Emotions are an important aspect of human activity and often drive our interpersonal relationships as well as our decision making in both obvious and subtle ways. While many artists focus on bringing out the “true person” of a portrait subject, the focus on this project was to bring out the true emotion being expressed by the subject.
In this project, each of my subjects brings a photograph of someone close to him or her and uses that photograph as a jump-off point in telling me a story about that person. The story told, whether happy or sad, is completely up to the sitter. Throughout the story, I take photos with my camera while varying my angle in relation to and the distance from my subjects. I also ask questions regarding the story in order to dig deeper into the relationship between my subject and his or her subject. Using the concept of the “decisive moment,” I capture the image of my subject that best expresses the emotion(s) that underlie the nature of the relationship between the sitter and their own subject.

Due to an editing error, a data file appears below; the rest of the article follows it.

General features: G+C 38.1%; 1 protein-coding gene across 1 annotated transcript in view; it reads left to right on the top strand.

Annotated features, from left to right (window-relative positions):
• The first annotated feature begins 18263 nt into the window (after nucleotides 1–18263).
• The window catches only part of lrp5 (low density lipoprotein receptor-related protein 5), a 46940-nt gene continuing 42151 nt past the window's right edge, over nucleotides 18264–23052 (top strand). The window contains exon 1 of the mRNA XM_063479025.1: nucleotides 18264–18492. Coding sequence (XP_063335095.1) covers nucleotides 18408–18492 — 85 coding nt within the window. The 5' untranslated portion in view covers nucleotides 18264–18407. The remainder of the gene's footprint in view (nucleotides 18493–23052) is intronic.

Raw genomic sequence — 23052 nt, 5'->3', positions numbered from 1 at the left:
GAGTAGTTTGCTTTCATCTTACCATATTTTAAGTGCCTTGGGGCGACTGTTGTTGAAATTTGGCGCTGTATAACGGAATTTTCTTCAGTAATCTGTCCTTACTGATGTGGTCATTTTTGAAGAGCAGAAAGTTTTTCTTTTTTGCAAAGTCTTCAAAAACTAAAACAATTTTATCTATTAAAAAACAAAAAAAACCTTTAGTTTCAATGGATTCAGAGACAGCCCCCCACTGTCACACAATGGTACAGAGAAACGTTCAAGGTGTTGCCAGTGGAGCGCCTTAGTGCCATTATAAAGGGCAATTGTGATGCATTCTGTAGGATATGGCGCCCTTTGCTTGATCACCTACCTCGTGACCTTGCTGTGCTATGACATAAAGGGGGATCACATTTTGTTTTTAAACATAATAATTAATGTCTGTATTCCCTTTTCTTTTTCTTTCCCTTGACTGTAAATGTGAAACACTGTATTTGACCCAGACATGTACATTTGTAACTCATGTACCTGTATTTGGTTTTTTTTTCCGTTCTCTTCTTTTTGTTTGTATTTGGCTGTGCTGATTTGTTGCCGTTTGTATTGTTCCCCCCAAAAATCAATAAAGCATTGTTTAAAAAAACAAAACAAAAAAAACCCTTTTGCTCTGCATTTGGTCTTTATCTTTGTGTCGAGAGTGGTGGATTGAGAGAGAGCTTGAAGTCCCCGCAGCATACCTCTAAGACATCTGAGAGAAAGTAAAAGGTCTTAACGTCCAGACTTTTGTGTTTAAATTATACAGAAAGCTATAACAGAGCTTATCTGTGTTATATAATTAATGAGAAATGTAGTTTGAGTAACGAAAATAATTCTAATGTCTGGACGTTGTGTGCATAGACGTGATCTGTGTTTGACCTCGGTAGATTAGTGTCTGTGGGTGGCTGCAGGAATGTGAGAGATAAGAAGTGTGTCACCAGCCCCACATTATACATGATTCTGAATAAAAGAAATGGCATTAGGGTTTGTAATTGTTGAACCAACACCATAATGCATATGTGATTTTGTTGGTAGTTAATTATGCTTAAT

Much of the emotion that is expressed in formal portrait photography is either directed (think retail portraits) or prompted by the artist, such as Richard Avedon, who would often ask psychologically jarring questions of his subjects in order to elicit a certain type of response. By using the approach I described above, I am able to minimize my role in directing the individual, thus allowing my subject to be more open and honest with their story, which in turn allowed for an honest expression of emotion.